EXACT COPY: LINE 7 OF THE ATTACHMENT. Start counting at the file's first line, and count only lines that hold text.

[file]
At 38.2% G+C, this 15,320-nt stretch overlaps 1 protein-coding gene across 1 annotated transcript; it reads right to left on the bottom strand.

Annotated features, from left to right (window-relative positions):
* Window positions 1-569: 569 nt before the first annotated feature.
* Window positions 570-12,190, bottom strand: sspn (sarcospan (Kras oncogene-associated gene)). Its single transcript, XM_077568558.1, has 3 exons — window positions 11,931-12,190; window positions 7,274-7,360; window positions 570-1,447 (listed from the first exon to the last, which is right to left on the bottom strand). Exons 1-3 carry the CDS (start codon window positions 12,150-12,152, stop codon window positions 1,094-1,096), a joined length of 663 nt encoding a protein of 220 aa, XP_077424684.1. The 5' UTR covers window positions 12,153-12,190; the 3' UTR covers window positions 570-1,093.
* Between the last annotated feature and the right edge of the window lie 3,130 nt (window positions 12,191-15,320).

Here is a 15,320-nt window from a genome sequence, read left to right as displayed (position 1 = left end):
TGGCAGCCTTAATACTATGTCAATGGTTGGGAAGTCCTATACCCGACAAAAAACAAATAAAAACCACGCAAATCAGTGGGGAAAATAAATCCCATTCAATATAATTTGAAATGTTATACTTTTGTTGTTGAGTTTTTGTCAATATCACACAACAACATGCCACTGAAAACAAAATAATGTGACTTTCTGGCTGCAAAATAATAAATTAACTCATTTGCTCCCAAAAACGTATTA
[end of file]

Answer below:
TGGCAGCCTTAATACTATGTCAATGGTTGGGAAGTCCTATACCCGACAAAAAACAAATAAAAACCACGCAAATCAGTGGGGAAAATAAATCCCATTCAATATAATTTGAAATGTTATACTTTTGTTGTTGAGTTTTTGTCAATATCACACAACAACATGCCACTGAAAACAAAATAATGTGACTTTCTGGCTGCAAAATAATAAATTAACTCATTTGCTCCCAAAAACGTATTA